A Neanderthal Child Was Weaned After 6 Months So Clearly The Breastfeeding Debate Is Over

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baby breastfeedingBreastfeeding politics are considerably loaded topics to discuss with strangers and relatives for good reason. A mother’s choices surrounding the boob are highly charged — with a never receding group of individuals who feel completely entitled to school you. And now that conversation includes Neanderthal moms — or rather one Neanderthal mom.

The New York Times reports that scientists have uncovered a “fossilized molar of a Neanderthal child.” And from the looks of those barium levels, the tot was taken off the breast around the year mark:

…researchers concluded that the child had been breast-fed exclusively for the first seven months, followed by seven months of mother’s milk supplemented by other food. Then the barium pattern in the tooth enamel “returned to baseline prenatal levels, indicating an abrupt cessation of breast-feeding at 1.2 years of age,” the scientists reported on Wednesday in the journal Nature.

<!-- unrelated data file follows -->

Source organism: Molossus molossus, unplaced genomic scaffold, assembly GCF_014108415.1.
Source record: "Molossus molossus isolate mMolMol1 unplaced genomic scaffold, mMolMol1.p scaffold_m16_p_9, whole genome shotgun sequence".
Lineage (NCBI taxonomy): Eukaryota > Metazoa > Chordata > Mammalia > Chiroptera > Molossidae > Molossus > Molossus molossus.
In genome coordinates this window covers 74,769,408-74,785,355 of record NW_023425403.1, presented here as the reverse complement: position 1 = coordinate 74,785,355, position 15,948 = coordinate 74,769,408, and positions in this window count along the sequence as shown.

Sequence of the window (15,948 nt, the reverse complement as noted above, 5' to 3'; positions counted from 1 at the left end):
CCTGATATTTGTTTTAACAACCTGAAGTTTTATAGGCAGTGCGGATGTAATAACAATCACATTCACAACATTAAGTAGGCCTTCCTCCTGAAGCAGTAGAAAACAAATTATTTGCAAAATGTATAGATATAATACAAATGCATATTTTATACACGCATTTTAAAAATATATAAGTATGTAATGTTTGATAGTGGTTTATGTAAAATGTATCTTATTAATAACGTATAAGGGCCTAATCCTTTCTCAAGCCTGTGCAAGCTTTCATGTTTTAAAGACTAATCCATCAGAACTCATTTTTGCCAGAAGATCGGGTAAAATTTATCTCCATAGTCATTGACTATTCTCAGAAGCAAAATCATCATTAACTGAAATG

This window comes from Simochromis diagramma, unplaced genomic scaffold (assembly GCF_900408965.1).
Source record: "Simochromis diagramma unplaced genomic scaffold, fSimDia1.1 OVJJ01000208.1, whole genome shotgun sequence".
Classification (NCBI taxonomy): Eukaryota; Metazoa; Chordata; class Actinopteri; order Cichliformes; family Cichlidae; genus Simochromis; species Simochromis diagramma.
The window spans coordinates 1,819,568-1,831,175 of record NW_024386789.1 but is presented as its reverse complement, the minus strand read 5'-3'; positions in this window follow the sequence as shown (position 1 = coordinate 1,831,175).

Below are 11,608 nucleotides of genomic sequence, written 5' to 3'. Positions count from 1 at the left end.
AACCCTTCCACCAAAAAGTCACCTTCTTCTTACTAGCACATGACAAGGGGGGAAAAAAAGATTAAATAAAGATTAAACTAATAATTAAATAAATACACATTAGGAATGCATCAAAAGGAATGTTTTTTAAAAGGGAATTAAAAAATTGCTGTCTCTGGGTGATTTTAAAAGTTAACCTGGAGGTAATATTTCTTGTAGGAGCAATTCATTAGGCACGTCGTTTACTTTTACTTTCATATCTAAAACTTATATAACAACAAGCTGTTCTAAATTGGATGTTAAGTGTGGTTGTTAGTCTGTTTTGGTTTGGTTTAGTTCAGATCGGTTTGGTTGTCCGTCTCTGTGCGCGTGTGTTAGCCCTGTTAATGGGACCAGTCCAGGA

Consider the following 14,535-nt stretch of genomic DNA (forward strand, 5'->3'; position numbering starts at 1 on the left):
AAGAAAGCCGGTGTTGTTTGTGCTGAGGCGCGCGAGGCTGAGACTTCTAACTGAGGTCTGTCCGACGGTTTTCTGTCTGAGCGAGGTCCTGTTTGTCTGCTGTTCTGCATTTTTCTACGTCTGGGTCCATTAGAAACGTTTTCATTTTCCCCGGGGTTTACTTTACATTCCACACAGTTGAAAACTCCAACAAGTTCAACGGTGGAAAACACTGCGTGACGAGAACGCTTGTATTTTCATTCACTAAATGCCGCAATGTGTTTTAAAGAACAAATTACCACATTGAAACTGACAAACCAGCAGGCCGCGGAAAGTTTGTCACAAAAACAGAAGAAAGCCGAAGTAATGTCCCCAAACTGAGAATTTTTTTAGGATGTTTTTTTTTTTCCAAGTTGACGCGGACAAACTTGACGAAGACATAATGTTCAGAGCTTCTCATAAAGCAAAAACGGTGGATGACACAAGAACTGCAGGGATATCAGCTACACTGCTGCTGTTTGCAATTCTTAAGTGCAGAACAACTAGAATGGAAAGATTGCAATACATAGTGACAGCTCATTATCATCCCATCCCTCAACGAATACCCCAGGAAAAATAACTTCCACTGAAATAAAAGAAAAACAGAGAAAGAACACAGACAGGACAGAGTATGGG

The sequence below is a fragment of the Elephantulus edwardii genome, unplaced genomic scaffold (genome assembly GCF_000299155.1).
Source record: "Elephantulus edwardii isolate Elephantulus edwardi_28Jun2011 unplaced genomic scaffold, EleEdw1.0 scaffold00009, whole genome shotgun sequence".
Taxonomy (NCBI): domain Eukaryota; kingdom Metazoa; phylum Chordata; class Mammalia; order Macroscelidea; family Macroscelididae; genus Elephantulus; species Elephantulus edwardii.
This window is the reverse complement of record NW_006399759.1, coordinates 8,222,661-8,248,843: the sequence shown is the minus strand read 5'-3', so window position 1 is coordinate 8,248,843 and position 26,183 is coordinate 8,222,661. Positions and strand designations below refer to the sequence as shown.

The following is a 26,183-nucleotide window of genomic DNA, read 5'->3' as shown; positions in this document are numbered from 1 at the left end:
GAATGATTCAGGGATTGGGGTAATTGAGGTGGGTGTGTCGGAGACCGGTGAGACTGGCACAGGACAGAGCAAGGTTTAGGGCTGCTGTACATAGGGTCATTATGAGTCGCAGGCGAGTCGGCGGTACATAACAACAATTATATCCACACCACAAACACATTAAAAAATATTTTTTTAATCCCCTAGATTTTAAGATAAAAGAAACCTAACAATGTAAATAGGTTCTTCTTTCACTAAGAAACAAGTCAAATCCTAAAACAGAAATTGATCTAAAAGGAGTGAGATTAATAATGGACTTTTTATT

This research has already drawn “strong skepticism from some scientists.” While the Times does note that this timeline squares rather neatly with what the American Academy of Pediatrics already recommends (six months of exclusive breastfeeding, but 12 months of supplemental breastfeeding), this is the first look at the “dietary transitions” of Neanderthal kids.

But various experts are already hesitating to say that this one Neanderthal mom’s choices reflect ALL Neanderthal mom choices. Metaphoric, isn’t it?

[Dr. Manish Arora] acknowledged that “it is, of course, not possible to generalize to all Neanderthals from a single sample, but our observation of the exclusive breast-feeding period” in one young Neanderthal “does extend existing concepts of Neanderthal behavior.”

Erik Trinkaus, a paleoanthropologist at Washington University in St. Louis, who is an authority on Neanderthals, said the onset of weaning in the test appeared to be too early. He also cautioned, “My impression is the physiology and chemistry of nursing is vastly more complicated, and the concentrations of barium are too low that it’s hard to get reliable data.”

Even the study’s author, Tanya Smith, is saying that she and her team would like to examine some more fossils. And so the grand breastfeeding conversations continues.

(photo: Gladskikh Tatiana / Shutterstock)